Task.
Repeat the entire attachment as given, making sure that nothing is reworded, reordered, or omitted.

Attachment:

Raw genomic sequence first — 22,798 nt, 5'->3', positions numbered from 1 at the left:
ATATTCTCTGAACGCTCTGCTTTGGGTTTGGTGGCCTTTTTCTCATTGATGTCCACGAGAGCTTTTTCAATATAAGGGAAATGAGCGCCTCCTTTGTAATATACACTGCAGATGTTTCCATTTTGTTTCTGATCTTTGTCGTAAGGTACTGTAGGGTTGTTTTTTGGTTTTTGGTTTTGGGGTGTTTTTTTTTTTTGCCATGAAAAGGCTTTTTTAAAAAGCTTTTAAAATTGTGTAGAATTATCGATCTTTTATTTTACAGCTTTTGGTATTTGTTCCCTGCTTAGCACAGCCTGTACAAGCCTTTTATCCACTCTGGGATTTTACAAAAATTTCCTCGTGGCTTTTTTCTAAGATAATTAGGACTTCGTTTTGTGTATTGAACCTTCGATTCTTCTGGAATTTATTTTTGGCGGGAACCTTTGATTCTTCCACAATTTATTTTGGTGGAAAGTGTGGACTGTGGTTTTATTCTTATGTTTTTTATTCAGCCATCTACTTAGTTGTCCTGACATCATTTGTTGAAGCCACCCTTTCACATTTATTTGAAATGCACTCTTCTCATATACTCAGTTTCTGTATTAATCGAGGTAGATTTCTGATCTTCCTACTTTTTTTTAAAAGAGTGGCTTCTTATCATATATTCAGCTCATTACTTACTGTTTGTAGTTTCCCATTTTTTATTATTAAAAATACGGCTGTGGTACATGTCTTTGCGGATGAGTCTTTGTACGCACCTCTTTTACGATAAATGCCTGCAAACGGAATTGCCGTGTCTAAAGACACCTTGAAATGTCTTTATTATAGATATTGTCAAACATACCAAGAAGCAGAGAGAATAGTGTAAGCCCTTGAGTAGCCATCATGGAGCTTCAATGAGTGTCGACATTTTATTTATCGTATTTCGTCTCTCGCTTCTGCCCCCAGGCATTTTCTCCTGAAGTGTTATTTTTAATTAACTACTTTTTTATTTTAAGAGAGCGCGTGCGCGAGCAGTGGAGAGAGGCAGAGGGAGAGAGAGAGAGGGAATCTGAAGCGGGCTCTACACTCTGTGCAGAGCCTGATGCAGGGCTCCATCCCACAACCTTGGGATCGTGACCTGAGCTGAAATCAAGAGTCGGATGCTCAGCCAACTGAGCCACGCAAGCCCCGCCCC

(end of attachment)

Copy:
Raw genomic sequence first — 22,798 nt, 5'->3', positions numbered from 1 at the left:
ATATTCTCTGAACGCTCTGCTTTGGGTTTGGTGGCCTTTTTCTCATTGATGTCCACGAGAGCTTTTTCAATATAAGGGAAATGAGCGCCTCCTTTGTAATATACACTGCAGATGTTTCCATTTTGTTTCTGATCTTTGTCGTAAGGTACTGTAGGGTTGTTTTTTGGTTTTTGGTTTTGGGGTGTTTTTTTTTTTTGCCATGAAAAGGCTTTTTTAAAAAGCTTTTAAAATTGTGTAGAATTATCGATCTTTTATTTTACAGCTTTTGGTATTTGTTCCCTGCTTAGCACAGCCTGTACAAGCCTTTTATCCACTCTGGGATTTTACAAAAATTTCCTCGTGGCTTTTTTCTAAGATAATTAGGACTTCGTTTTGTGTATTGAACCTTCGATTCTTCTGGAATTTATTTTTGGCGGGAACCTTTGATTCTTCCACAATTTATTTTGGTGGAAAGTGTGGACTGTGGTTTTATTCTTATGTTTTTTATTCAGCCATCTACTTAGTTGTCCTGACATCATTTGTTGAAGCCACCCTTTCACATTTATTTGAAATGCACTCTTCTCATATACTCAGTTTCTGTATTAATCGAGGTAGATTTCTGATCTTCCTACTTTTTTTTAAAAGAGTGGCTTCTTATCATATATTCAGCTCATTACTTACTGTTTGTAGTTTCCCATTTTTTATTATTAAAAATACGGCTGTGGTACATGTCTTTGCGGATGAGTCTTTGTACGCACCTCTTTTACGATAAATGCCTGCAAACGGAATTGCCGTGTCTAAAGACACCTTGAAATGTCTTTATTATAGATATTGTCAAACATACCAAGAAGCAGAGAGAATAGTGTAAGCCCTTGAGTAGCCATCATGGAGCTTCAATGAGTGTCGACATTTTATTTATCGTATTTCGTCTCTCGCTTCTGCCCCCAGGCATTTTCTCCTGAAGTGTTATTTTTAATTAACTACTTTTTTATTTTAAGAGAGCGCGTGCGCGAGCAGTGGAGAGAGGCAGAGGGAGAGAGAGAGAGGGAATCTGAAGCGGGCTCTACACTCTGTGCAGAGCCTGATGCAGGGCTCCATCCCACAACCTTGGGATCGTGACCTGAGCTGAAATCAAGAGTCGGATGCTCAGCCAACTGAGCCACGCAAGCCCCGCCCC